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Praying for change
27 Mar 2009
Lungani Zama

AND so a fine summer of Test cricket has ended. And not without its fair share of controversy. I have been firmly against the over-dependence on technology for decisions, and nothing that happened during the much-vaunted referral trial system has changed my mind.

In a word it was irritating, but more than that it brought home a few harsh truths. Some of the world’s best players, including Graeme Smith, Jacques Kallis and AB de Villiers, were made to look distinctly foolish on several occasions as they referred decisions that were never likely to be reversed. South Africans seemed intent on wild gambles when it came to the use of their three referrals, whilst Australia were somewhat more stringent with theirs.

But the most illuminating factor that came out of the series was the number of decisions the umpires got right. The overwhelming majority of calls they made were correct, and that in itself should be a hint to the ICC. The esteemed Elite Panel that they employ is more than capable of taking charge of a Test, and they do not need the circus of a referral system for help.

Chief amongst my reasons to dislike the system is the ridiculous amount of time it takes to make a decision. First the no-ball must be cleared, then the actual dismissal must be viewed from a variety of angles, heights and hypotheses before the trembling third umpire presses the green or red button.

For goodness sake, we will soon have teams who refer absolutely certain decisions, on the off-chance that a bowler has overstepped, or the ball has pitched a hundredth of a millimetre outside leg-stump. Even hot-spot has hardly warmed me up. Several times, it only added to the confusion and left everyone scratching their heads.

Is this what the fabled game has to be reduced to, just for the sake of a few money men intent on “getting things right”.

There is much that is not right about the world, but you do not see credit companies referring the financial stuff-ups that have graced the world markets over the last few years. We certainly don’t see Tiger Woods refer a shot that flies into the water because the wind suddenly picked up.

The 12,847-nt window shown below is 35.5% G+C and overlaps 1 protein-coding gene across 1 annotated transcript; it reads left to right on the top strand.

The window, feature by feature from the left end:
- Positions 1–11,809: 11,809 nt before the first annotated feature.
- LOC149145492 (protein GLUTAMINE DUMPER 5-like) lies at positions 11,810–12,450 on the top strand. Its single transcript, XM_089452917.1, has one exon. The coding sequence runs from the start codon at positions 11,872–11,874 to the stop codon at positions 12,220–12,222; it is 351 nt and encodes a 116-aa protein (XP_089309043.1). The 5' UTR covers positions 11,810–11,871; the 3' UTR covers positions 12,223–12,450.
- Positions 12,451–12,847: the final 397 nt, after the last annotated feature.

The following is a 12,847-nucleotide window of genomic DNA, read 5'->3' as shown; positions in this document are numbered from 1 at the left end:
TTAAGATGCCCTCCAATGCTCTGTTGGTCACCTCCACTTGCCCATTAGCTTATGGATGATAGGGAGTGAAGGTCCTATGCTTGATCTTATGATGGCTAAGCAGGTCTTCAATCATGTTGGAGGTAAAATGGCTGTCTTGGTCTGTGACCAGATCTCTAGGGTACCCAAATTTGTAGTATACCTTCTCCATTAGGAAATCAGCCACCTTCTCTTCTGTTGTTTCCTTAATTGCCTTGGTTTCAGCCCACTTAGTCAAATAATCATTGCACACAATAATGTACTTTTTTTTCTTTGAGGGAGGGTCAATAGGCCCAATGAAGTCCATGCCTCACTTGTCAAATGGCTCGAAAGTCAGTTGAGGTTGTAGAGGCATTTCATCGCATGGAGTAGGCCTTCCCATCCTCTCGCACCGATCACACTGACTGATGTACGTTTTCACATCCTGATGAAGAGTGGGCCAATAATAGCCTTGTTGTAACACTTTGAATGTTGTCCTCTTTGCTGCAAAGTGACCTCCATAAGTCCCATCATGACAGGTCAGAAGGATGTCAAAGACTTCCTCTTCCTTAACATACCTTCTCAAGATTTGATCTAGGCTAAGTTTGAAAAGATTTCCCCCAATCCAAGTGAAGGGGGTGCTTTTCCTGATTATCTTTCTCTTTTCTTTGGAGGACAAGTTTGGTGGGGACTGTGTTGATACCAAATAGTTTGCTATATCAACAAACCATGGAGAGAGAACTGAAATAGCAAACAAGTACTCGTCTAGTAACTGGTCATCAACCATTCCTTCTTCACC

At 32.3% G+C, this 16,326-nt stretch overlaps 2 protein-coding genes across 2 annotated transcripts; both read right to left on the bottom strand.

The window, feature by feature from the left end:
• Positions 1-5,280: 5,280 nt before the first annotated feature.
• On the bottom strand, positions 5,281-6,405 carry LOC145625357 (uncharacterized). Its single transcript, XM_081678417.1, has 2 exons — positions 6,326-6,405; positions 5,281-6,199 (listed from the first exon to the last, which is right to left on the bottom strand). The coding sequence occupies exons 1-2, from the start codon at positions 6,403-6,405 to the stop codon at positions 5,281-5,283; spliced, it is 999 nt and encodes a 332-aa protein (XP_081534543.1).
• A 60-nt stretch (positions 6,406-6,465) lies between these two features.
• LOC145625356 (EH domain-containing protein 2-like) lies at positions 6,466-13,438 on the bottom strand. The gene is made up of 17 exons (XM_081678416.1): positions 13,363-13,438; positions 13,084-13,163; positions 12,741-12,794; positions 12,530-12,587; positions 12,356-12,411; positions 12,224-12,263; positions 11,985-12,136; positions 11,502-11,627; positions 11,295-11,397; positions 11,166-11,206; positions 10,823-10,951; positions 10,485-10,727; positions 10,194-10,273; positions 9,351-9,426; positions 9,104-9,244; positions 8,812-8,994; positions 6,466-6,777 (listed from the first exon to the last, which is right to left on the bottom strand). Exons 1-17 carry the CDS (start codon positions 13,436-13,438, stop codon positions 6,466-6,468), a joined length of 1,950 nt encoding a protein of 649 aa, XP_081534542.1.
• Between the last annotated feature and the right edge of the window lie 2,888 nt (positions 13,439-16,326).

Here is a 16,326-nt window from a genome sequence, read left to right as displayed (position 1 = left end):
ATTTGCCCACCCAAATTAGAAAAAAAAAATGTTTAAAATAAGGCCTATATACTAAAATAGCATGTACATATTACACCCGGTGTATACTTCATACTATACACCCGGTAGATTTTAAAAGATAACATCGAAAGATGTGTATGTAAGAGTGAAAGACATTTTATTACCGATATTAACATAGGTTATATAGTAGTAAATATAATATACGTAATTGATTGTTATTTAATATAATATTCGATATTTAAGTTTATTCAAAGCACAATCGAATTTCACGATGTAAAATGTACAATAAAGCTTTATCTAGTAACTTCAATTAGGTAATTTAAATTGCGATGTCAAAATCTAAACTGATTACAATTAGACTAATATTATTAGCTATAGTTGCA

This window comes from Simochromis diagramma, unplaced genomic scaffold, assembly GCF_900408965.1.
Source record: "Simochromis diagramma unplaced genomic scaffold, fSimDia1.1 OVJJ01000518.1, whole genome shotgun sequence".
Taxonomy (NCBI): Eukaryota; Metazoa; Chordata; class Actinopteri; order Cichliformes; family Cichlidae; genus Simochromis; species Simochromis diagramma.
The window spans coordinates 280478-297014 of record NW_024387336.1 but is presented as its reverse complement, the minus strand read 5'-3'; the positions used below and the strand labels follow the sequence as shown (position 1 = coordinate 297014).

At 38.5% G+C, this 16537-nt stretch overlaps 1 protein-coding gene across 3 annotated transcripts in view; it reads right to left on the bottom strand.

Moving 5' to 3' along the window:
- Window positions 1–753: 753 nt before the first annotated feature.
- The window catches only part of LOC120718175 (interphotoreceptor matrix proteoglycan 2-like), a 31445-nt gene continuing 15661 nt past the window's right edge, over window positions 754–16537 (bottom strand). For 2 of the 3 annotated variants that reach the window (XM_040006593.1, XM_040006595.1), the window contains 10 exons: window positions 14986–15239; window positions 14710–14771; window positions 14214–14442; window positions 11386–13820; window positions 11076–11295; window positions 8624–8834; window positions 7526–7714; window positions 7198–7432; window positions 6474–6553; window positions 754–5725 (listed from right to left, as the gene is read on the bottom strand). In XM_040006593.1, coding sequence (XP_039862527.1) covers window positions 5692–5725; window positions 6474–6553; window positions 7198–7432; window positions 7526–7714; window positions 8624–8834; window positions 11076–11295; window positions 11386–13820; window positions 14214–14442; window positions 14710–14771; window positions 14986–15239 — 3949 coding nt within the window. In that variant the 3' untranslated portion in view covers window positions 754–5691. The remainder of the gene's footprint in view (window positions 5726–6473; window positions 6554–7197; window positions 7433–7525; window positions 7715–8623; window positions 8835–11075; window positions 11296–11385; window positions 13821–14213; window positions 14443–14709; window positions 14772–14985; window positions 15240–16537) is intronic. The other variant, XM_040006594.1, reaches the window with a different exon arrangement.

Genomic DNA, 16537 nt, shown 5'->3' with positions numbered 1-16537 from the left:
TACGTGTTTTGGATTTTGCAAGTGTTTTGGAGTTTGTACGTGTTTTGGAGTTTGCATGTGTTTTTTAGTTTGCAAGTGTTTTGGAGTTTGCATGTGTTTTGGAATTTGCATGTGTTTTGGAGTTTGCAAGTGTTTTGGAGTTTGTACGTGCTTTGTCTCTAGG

Human error is a part of life, and if the modern fan cannot deal with that, then they are perhaps best served sticking to sci-fi films for entertainment, because in that field technology has really taken huge strides.

And the danger of this new system is that no one seems to know where to draw the line. Here we were all thinking that the referrals were only used for dismissals, but Asad Rauf obviously has his own view on such things. The wild-haired Rauf decided to stretch referrals to include dodgy inside edge decisions, such as the one taken to hand Jacques Kallis his hundred in the last Test. Ricky Ponting was spitting mad at the decision — and with good reason, too.

Once the boundaries are torn away, we could have all manner of tight calls referred. The already dismal over-rate of several teams would dip even lower, and then we may as well put aside an hour of play each day to deal specifically with referrals.

If it was meant to move the sport forward, then it has certainly not done its job. If the powers that be want to attract more fans, then they should perhaps look at unearthing more Mitchell Johnsons, Yuvraj Singhs and Albie Morkels. Players that put bums on seats. Players who plant decent balls into the stands, and put bad ones out of the stadium.

If the authorities want to move the game forward, then perhaps they ought to allow for longer tours, to allow for touring sides to mingle with adoring fans.

The endless cycle of play-sleep-get to the next match is harming not only the players, but it also robs young fans the rare chance of rubbing shoulders with their heroes.

Some schools, or should that be unions, have gone to great lengths to get pupils up close and personal. The Test at Kingsmead was not very well attended, and had it not been for the busses of school children on the final two days, one may have thought it was a friendly club game taking place, and not a bruising battle between the world’s best sides.

But that is another issue, for another day.

The point of this article is quite simple.

It is a call for the good men at the ICC to quash any future plans of the referral system, and leave the judging to the grey-haired chaps in the middle.

Because that is how it was always meant to be.



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